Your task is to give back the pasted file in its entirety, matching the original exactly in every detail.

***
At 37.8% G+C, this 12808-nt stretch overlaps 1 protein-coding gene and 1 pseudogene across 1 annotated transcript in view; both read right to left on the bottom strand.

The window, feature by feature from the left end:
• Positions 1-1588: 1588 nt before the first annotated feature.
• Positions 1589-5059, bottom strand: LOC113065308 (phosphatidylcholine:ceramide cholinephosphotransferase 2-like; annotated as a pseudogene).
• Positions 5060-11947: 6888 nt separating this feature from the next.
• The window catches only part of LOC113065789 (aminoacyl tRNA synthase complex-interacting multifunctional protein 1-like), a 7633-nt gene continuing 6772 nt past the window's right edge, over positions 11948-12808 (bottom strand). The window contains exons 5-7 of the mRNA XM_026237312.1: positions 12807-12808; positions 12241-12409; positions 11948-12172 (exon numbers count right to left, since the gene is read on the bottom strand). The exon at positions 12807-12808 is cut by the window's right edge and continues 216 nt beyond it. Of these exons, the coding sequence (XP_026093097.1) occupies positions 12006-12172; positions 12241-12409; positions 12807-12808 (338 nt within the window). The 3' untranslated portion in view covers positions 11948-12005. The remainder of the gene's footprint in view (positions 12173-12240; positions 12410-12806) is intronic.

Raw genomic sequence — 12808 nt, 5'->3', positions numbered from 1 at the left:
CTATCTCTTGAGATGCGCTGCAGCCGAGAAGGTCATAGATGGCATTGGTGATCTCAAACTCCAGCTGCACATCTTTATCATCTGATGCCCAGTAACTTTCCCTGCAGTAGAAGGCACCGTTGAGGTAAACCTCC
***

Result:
At 37.8% G+C, this 12808-nt stretch overlaps 1 protein-coding gene and 1 pseudogene across 1 annotated transcript in view; both read right to left on the bottom strand.

The window, feature by feature from the left end:
• Positions 1-1588: 1588 nt before the first annotated feature.
• Positions 1589-5059, bottom strand: LOC113065308 (phosphatidylcholine:ceramide cholinephosphotransferase 2-like; annotated as a pseudogene).
• Positions 5060-11947: 6888 nt separating this feature from the next.
• The window catches only part of LOC113065789 (aminoacyl tRNA synthase complex-interacting multifunctional protein 1-like), a 7633-nt gene continuing 6772 nt past the window's right edge, over positions 11948-12808 (bottom strand). The window contains exons 5-7 of the mRNA XM_026237312.1: positions 12807-12808; positions 12241-12409; positions 11948-12172 (exon numbers count right to left, since the gene is read on the bottom strand). The exon at positions 12807-12808 is cut by the window's right edge and continues 216 nt beyond it. Of these exons, the coding sequence (XP_026093097.1) occupies positions 12006-12172; positions 12241-12409; positions 12807-12808 (338 nt within the window). The 3' untranslated portion in view covers positions 11948-12005. The remainder of the gene's footprint in view (positions 12173-12240; positions 12410-12806) is intronic.

Raw genomic sequence — 12808 nt, 5'->3', positions numbered from 1 at the left:
CTATCTCTTGAGATGCGCTGCAGCCGAGAAGGTCATAGATGGCATTGGTGATCTCAAACTCCAGCTGCACATCTTTATCATCTGATGCCCAGTAACTTTCCCTGCAGTAGAAGGCACCGTTGAGGTAAACCTCC